Rent Strike At UCL & SOAS Was Successful!

Disturbed: a protest by UCL students at Campbell House, Bloomsbury where rent was withheld over demolition work (Picture: David Dahlborn)

If we learn one thing from the recent rent strikes at University College London (UCL) and the School of African and Oriental Studies (SOAS) it should be this: we won and we can win again. In 21st century London rent strikes still work. And we should use them frequently to win campaigns by concentrating our forces at our enemies’ weakest point.

Oppressive rents, scumbag landlords and gentrification caused by property investment are rampant. There is talk across London and the country of the need for housing campaigns and a “fightback” against property owners and their landlord lackeys. What we have demonstrated is that, alongside well-practiced campaigning methods – demos, occupations and blockades – it will, above all, be rent strikes that enable us to coerce the ruling class to concede to our demands for better and affordable housing. Moreover, they will enable us to seize the initiative and force the bosses into reacting by going on the offensive, enabling us to dictate the shape of our campaigns and our future.

When students at UCL and SOAS launched campaigns in their halls of residence that quickly culminated in full-blown rent strikes they were responding to horrid living conditions and, literally, unaffordable rent. What quickly became apparent, however, was that the landlords became significantly more likely to negotiate and offer concessions under the mounting pressure of thousands of pounds of unpaid rent. At UCL, the mere threat of a strike won residents greater material concessions then a six-month campaign for lower rent that involved protests, petitions and flash occupations. At both colleges the power of both strikes was also reflected in the repression and threats from management. Withholding rent en-masse is effective precisely because it immediately deprives landlords of the cash flow that forms the basis of their power and the stability of the property market. Without it they are put in a situation where their only options are to react compliantly, react with more oppression or face chaos and utter capitulation.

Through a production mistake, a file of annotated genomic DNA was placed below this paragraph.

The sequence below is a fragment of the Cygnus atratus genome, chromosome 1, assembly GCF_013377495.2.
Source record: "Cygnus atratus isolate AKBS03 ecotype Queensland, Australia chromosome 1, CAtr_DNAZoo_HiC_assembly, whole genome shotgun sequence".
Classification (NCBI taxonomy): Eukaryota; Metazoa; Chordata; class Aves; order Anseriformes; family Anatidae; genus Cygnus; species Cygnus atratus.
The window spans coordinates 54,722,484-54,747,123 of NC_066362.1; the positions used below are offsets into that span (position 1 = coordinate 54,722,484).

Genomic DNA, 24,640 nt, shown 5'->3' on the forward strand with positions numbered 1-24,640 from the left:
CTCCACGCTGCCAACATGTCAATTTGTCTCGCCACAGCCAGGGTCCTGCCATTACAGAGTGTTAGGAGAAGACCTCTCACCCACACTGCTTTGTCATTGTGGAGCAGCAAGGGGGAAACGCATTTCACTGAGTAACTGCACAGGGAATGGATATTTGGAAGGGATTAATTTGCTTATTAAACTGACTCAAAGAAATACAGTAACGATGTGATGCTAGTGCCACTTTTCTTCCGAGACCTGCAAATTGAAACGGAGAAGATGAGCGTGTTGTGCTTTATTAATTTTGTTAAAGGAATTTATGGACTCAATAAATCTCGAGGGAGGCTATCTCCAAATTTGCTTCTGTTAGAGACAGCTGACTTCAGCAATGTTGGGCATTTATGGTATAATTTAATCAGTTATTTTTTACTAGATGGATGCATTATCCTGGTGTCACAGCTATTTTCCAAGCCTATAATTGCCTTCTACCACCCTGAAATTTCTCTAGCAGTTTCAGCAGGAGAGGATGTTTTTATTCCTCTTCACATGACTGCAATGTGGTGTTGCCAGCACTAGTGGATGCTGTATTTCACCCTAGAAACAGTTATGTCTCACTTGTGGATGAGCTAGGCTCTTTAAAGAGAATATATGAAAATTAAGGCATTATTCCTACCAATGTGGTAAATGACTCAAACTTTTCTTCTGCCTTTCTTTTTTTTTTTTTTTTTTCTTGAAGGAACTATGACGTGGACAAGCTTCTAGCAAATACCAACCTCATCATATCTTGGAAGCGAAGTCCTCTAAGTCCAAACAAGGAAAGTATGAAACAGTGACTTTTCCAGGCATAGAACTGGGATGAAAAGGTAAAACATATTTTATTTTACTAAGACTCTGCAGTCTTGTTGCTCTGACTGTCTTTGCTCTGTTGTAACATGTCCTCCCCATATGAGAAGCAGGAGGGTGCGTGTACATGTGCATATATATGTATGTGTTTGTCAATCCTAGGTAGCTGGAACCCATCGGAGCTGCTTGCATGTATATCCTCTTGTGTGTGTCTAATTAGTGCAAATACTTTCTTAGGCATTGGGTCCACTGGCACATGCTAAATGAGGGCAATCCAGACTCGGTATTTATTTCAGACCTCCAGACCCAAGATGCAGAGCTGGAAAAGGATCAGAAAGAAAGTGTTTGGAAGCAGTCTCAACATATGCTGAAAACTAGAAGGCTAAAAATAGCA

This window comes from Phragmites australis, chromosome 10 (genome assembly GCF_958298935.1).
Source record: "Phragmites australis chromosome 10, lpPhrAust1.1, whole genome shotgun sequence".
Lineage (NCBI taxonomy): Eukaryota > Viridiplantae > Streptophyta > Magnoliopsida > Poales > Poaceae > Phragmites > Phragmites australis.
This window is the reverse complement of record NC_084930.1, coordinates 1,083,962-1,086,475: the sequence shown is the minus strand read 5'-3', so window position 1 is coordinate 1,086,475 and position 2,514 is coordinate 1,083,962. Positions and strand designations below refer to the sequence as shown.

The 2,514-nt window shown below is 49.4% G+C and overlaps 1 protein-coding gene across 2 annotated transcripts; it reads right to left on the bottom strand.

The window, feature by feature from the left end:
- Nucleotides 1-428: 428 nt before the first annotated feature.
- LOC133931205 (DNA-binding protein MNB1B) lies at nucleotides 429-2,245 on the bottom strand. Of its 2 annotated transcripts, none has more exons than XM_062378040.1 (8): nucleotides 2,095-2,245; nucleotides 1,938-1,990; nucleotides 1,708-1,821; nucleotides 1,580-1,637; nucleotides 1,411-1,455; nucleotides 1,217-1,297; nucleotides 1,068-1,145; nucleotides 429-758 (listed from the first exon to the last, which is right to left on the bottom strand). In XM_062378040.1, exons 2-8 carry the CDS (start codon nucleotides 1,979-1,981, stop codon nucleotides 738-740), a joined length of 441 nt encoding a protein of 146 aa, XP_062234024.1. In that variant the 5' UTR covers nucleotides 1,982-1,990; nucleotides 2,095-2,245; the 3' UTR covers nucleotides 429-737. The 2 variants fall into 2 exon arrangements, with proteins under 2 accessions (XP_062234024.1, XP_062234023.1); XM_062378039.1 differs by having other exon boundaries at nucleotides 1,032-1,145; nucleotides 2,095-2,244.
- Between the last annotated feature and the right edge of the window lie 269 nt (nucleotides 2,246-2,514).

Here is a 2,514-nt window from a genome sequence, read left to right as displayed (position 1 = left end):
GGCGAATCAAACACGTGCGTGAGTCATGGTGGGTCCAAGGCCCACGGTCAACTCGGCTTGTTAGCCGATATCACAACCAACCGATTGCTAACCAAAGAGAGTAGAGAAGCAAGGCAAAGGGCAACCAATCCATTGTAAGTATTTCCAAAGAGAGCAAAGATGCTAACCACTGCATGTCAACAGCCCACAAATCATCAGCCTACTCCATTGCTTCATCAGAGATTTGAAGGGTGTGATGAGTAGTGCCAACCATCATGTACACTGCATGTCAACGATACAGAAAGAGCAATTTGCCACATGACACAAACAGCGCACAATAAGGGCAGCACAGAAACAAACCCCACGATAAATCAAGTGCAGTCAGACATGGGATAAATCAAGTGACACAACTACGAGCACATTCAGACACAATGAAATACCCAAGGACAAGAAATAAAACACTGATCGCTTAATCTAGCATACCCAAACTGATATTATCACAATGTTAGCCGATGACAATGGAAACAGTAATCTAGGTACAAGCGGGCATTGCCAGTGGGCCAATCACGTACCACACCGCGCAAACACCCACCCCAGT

The victories of what is possibly the most successful bout of rent strikes in London in this century can easily be repeated and surpassed.  At UCL we are currently planning how to build on our success and experience to launch local bottom-up housing campaigns involving hundreds if not thousands of renters. Through local residents’ assemblies and clear political objectives of reducing the cost of living and better living conditions we are certain we can strike and win again. All we need are volunteers who believe in the viability of this project to help unionise tenants, and external support from groups who can call on management to meet our demands or mobilise radical actions to counter victimisation, as the London Radical Housing Network did at UCL. However, for this tactic to succeed on a wider scale we also need coordination and cooperation between many student renters’ groups. If you believe in asserting maximum pressure on your landlords and management to put them on the back-foot and forward or vision of affordable housing on a grand scale, contact the UCL Cut the Rent Campaign – we want to talk to you and share best practice. This will be a summer of preparation for a serious, concerted struggle and we need to contact each other to maximise our chances of success.

Rent strikes are a progressive way to fight education cuts and exploitation from the bottom up. We believe that we have developed a campaign formula that can deliver a decisive blow to the soft underbelly of our corrupt and profit-driven housing market and higher education system. Furthermore, if we can prove that we can continue our victories against the university landlords, this campaign carries the potential to gather huge momentum. Student movements have a tendency to indicate the general direction of radical trends in society. Just as student protests spearheaded the general anti-austerity movement after the elections in 2010, waves of coordinated student rent strikes could offer a powerful sense of direction for the movement for social housing and tenants’ rights. This will be a social movement that doesn’t only react to the government’s agenda of cuts but pushes an entire programme of demands of social justice and equality into the face of the establishment while cutting short their rent exploitation by the power in our own hands. Get in touch with our campaign at UCL and let’s put the bosses on the defensive!